This is the full write-up for the presentation I did at LibTechConf 2014, not including the Q&A section. There are slight differences from the actual presentation, primarily having removed the questions I asked the audience and in a couple of cases, adding further notes or source information.
Have some slides:
Insert the usual personal introduction.
A note on the ‘GO AWAY’ slide. This slide was stolen from @mreidsma, who in turn stole it from @adr, used to tell people that if they really want to go to another session, this write up will be available.
We’re here this afternoon to talk about making the web accessible, so let’s start with defining web accessibility.
What is web accessibility?
Here’s one definition, and what seems to be the most common one:
Web accessibility means that people with disabilities can use the Web. – W3C Web Accessibility Initiative (WAI)
Having established that, we might look at defining a disability. That’s actually a really hard task, but we can look at the different types of disabilities.
Can you name the different types of disabilities? Here’s a picture [see no evil, hear no evil, speak no evil image] that might help you with the answer.
Types of Disabilities
- visual: other than blindness, this might also refer to people who have difficulty with judging distances and hand-eye coordination
- auditory: other than deafness, this might also refer to other hearing issues, such as having difficulty focusing on a single voice
- physical/motor: examples include not being able to grip something or problems with precise movements
- touch: namely this refers to a lack of sensation with touch
- learning: is a rather large umbrella term, but includes dyslexia and other reading disabilities, as well as dysphasia and related issues with writing
Why Should You Care?
People with a disability are a minority, and not all of them need special consideration for web accessibility, right? While that may be true, you might be surprised by some of the facts.
A Big Minority
We’re information professionals, so of course we love numbers. So here’s one:
According to the last US Census in 2010, 16.6% (29.5 mill) of adults (21-64) had a disability.
For the Canadians, Statistics Canada
Based on 2012 data from The World Bank, that’s approximately 2.4 million people.
The number of people with a disability is larger than any one group of ethnic or visible minority in their respective countries.
<aside> The Proof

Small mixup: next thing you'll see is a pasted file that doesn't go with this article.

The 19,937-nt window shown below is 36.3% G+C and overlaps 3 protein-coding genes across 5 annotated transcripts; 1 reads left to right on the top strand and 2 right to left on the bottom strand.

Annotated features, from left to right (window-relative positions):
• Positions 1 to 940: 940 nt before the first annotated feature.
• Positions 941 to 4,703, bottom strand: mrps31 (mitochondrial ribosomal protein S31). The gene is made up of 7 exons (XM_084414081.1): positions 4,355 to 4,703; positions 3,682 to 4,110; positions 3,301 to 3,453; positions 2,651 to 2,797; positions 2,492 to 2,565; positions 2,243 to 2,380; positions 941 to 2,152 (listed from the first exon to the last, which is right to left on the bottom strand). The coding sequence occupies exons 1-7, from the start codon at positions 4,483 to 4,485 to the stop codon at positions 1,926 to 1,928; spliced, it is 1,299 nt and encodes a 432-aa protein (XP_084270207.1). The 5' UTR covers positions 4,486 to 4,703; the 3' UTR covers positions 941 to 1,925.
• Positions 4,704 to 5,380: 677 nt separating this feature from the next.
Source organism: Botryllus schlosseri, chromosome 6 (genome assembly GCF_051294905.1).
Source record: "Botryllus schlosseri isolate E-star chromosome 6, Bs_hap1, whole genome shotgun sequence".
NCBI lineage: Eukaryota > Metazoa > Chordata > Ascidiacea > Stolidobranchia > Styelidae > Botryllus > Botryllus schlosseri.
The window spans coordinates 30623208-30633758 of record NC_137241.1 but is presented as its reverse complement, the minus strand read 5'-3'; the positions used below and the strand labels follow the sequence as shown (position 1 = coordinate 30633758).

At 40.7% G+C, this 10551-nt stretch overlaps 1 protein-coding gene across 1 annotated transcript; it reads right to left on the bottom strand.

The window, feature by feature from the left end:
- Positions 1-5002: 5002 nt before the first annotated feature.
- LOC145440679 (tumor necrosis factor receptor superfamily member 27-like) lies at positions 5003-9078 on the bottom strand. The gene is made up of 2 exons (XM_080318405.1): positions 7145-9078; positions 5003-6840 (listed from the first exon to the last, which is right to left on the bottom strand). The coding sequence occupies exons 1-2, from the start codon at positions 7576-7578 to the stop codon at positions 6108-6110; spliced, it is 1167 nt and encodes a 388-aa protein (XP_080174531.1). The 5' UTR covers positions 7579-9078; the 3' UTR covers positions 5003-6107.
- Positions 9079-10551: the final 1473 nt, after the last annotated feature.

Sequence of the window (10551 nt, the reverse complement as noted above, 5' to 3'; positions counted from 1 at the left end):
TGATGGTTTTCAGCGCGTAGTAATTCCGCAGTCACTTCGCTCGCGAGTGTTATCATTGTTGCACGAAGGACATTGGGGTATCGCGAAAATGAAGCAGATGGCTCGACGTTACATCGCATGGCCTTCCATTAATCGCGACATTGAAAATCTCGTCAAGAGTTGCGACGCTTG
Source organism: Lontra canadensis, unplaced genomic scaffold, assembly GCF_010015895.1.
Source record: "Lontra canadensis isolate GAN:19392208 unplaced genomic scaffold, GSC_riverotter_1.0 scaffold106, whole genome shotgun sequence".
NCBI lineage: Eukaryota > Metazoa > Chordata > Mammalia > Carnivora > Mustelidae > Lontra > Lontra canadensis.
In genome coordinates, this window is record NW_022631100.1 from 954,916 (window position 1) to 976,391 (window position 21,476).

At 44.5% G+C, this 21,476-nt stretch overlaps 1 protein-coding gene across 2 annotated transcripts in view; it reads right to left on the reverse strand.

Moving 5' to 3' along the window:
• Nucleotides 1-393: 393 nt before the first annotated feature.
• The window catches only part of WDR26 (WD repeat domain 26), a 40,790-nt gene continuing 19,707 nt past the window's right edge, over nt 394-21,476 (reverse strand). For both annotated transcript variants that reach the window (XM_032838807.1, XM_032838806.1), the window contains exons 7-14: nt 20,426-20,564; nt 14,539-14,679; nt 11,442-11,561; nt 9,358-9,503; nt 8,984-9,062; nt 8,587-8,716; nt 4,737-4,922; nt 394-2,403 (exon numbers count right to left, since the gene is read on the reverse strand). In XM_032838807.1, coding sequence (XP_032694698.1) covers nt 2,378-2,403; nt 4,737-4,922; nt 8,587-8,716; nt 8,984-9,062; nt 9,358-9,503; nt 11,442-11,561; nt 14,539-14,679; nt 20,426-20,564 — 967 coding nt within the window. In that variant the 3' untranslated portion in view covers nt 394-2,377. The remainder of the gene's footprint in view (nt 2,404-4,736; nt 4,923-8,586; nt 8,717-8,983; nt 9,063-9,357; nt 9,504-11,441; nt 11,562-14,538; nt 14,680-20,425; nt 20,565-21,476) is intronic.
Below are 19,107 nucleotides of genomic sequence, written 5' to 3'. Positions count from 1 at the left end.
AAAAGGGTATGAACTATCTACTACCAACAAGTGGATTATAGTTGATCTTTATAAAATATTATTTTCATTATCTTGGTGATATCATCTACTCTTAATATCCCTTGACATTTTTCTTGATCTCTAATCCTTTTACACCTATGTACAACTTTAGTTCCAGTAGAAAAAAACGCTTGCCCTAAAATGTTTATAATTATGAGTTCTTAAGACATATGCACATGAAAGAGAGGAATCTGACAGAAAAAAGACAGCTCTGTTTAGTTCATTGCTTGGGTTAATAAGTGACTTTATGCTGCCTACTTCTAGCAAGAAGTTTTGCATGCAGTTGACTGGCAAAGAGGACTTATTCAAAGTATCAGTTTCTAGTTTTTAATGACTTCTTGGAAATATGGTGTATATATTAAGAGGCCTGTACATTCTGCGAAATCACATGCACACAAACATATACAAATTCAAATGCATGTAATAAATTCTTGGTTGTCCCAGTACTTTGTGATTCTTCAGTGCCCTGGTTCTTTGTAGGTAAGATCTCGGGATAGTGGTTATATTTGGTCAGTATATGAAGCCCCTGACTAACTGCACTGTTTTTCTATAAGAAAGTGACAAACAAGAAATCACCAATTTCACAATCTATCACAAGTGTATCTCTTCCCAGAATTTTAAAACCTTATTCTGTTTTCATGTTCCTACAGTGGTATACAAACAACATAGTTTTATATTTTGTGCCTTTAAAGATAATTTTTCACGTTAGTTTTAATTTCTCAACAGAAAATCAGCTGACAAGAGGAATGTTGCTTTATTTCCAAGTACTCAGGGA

USA (2010): Although comparing the total population (instead of an age group), 18.7% of the total population had a disability, and the largest ethnic minority was Black or African American at 12.6% of the total population.
Canada (2006): Using the data from the last census, 11.5% of total population ages 15-64 had a disability, and the largest visible minority was Chinese at 4% of total population ages 15-64.
Okay, so we’ve established that a lot of people have a disability, but maybe your department doesn’t normally deal with anyone with a disability because that’s not part of the group of users. However, even in special libraries (where the audience is internal to an organization), you cannot always know the full extent of your audience, because there is bound to be staff turnover and people with disabilities that aren’t visible.
Guidelines & Legislation
Let’s go so far to say that you only have one disabled user. In most cases, libraries and other information organizations are legislated to be accessible regardless of the number of people with disabilities they serve.
In the US, many people will have heard of Section 508 (stipulating that electronic information and technology need to be accessible), and will also know that it only applies to federal agencies.
However, Section 504 also has a clause that says
“No otherwise qualified individual with a disability […] be excluded from […] any program or activity receiving Federal financial assistance”.
Many states also have their own legislation that either simply establish the same regulation for anything state funding, or might extend the regulations further.